Mixing Haj and Holiday | Society | Times Crest
Popular on Times Crest
  • In This Section
  • Entire Website
  • Tall tales
    July 20, 2013
    For India's tallest family, life is about finding shoes that fit to cinema seats with legroom.
  • The magician's way
    July 20, 2013
    A farmer uses his fertile imagination to promote organic farming in Bihar.
  • Home stay
    July 20, 2013
    There is no denying that an increasing number of rural and urban women are doing just that — nothing.
More in this Section
Leaving tiger watching to raise rice Ecologist Debal Deb, who did his post-doctoral research from IISc in…
The crorepati writer He's the man who gives Big B his lines. RD Tailang, the writer of KBC.
Chennai-Toronto express Review Raja is a Canadian enthusiast whose quirky video reviews of Tamil…
Don't parrot, perform Maestro Buddhadev Dasgupta will hold a masterclass on ragas.
A man's man Shivananda Khan spent his life speaking up for men who have sex with men.
Bhowmick and the first family of Indian football At first glance, it would be the craziest set-up in professional football.
From Times Blogs
The end of Detroit
Jobs in Detroit's car factories are moving to India.
Chidanand Rajghatta
How I love the word ‘dobaara’...
Can ‘bindaas’ or ‘jhakaas’ survive transliteration?
Shobhaa De
Anand marte nahin...
India's first superstar died almost a lonely life.
Robin Roy
Eat, Pray, Shop

Mixing Haj and Holiday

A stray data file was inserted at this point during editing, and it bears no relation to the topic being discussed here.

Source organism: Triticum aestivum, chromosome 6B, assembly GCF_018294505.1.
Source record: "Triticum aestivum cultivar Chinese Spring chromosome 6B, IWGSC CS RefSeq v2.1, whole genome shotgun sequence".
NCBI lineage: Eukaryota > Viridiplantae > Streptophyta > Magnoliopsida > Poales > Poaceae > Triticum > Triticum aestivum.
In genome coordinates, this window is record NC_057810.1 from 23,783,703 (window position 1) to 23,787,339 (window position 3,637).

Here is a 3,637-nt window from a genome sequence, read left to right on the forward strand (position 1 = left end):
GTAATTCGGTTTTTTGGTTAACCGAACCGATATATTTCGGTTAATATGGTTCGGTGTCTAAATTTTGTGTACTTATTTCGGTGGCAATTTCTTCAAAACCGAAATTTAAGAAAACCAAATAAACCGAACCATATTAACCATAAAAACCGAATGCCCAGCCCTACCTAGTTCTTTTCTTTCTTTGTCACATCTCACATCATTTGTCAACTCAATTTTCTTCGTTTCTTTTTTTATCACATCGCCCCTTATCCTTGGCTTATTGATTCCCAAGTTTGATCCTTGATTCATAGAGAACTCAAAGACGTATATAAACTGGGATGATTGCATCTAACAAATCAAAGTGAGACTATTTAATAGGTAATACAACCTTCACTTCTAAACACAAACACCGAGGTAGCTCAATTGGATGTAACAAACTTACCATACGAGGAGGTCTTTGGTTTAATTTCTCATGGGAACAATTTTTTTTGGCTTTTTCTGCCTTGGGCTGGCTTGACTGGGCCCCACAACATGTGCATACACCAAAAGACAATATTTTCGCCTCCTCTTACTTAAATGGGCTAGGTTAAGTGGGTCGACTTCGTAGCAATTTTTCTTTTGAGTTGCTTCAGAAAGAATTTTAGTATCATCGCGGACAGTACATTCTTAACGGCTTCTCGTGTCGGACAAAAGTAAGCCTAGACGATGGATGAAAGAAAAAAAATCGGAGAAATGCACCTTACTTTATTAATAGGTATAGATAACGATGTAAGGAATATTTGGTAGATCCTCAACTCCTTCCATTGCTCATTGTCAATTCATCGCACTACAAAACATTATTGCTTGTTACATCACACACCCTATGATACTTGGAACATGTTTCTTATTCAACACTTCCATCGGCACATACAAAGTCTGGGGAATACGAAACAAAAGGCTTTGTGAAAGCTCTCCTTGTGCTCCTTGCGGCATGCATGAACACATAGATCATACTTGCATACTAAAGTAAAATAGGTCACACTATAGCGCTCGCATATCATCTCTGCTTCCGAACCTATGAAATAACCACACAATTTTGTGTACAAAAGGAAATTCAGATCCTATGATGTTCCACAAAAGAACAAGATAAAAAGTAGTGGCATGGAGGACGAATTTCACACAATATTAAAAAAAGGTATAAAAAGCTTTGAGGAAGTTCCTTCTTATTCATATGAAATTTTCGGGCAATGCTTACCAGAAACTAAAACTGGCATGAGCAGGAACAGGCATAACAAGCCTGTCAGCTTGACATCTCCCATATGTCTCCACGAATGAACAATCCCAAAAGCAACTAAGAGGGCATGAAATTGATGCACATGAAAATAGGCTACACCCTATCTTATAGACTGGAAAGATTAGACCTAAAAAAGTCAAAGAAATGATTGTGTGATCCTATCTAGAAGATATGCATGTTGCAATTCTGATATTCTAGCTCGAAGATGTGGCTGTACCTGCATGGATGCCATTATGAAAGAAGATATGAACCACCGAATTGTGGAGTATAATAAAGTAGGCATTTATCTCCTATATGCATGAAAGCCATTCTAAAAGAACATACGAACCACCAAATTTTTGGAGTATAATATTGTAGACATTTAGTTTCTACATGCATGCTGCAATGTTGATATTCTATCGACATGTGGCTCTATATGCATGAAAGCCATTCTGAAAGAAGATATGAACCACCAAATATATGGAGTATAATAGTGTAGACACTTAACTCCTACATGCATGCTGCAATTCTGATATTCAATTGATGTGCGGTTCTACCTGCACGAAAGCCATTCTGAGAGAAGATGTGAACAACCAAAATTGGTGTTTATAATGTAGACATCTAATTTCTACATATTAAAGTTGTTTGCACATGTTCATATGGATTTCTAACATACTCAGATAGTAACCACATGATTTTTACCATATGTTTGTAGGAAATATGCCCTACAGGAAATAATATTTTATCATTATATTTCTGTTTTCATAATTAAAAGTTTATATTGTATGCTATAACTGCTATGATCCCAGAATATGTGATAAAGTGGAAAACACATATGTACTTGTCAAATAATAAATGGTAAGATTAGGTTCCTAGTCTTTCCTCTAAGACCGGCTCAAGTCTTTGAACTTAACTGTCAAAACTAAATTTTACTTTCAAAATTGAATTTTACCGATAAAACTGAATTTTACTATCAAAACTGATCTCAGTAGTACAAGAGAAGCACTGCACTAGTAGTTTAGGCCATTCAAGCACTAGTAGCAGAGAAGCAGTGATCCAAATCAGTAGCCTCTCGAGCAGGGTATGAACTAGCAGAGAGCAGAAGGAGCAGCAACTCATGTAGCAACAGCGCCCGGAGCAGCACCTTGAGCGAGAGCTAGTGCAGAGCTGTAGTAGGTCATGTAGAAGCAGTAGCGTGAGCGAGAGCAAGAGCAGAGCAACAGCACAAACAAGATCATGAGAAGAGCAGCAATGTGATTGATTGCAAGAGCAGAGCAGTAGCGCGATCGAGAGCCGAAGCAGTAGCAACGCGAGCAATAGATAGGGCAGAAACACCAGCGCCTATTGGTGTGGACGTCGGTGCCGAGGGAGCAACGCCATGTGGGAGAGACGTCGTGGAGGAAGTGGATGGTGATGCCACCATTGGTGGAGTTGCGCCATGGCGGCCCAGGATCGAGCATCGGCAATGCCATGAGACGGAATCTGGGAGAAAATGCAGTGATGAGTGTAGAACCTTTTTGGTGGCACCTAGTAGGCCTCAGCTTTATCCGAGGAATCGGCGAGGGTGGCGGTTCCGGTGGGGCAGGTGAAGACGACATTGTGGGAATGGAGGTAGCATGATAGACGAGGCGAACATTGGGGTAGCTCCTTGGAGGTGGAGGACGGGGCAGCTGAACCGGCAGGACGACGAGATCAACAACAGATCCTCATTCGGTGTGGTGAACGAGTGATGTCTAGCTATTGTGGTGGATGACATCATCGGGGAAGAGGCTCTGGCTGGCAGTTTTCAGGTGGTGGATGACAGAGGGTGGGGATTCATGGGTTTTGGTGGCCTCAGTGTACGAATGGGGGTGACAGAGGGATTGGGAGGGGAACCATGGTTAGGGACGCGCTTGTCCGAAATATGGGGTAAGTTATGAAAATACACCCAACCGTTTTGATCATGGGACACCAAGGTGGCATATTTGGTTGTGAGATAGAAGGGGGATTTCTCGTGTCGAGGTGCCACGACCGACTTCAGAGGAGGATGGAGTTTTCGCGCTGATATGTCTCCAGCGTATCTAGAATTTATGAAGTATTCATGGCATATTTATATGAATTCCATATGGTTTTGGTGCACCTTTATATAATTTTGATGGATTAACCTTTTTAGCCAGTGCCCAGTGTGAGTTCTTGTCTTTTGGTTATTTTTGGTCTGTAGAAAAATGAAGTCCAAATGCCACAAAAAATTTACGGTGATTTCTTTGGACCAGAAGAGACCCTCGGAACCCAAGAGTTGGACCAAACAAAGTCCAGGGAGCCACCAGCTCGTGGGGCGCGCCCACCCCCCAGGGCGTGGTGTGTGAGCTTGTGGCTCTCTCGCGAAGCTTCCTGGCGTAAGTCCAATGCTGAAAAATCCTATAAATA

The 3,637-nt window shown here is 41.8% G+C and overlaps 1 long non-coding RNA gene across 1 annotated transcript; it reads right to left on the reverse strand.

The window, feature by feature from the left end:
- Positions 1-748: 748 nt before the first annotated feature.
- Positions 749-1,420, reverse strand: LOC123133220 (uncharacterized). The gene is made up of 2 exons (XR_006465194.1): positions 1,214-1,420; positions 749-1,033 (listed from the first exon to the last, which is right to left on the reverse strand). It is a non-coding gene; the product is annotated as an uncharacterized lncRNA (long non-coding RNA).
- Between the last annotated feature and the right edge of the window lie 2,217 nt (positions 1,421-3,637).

MACS IN MECCA: The holy city is quite modern now. Apart from international hotels, American chains like KFC and Dunkin Donuts have also opened in recent years.

Mecca is the new break for affluent Muslims who are combining a vacation with the Umrah.

Earlier this month, Mumbai realtor Tabrez Rubberwala put a number of building projects on hold and left for Mecca to perform Umrah (mini-Haj ). Rubberwala is just one of the thousands of Indian Muslims who are Mecca-bound this Ramzan.

It has now become fashionable among a section of affluent Muslims to spend their holidays in Mecca and Medina on the pretext of performing Umrah. While Haj, one of the mandatory obligations in Islam, is an annual event, Umrah can be performed through the year. But an Umrah during Ramzan promises more blessings than the ritual performed in any other month. So, instead of exotic destinations like Bali or Bangkok, some Muslims visit holy shrines in Saudi Arabia, especially the Kaba Mecca. "I can afford to spend my annual holiday almost anywhere on the planet, but I prefer Mecca and Medina in Ramzan, " admits a Mumbai businessman, Iqbal Memon Officer, just back from his 10-day break. He has been visiting Mecca during Ramzan for the past 10 years. "My non-Muslim friends fly to Malaysia or Singapore to spend their holidays. But Mecca beckons me like no other city and I save my holidays to go there, " adds Officer who brings back gifts like Ajwa khujoor (dates) and voiles of zamzam water for his friends, both Muslims and non-Muslims.

Cashing in on this craze are the dozens of Umrah tour operators. From ticketing to accommodation to food and travels in Saudi Arabia, the tour operators cater to every need. "For Rs 90, 000 per person, we provide Mumbai-Jeddah-Mumbai economy class tickets, good accommodation in Mecca and Medina, travels in Saudi Arabia and all meals for a month-long tour, " says V S Abdul Karim of Creative Tours and Travels, one of the big Umrah tour operators in India. "The rush is increasing by the year, " adds Karim who has sent around 500 pilgrims during Ramzan this year.

Zakaullah Siddiqui, managing director of the sales department of Saudi Arabian Airlines, says over one lakh pilgrims from Mumbai alone will have performed Umrah by the end of Ramzan (August 31 or September 1) this year.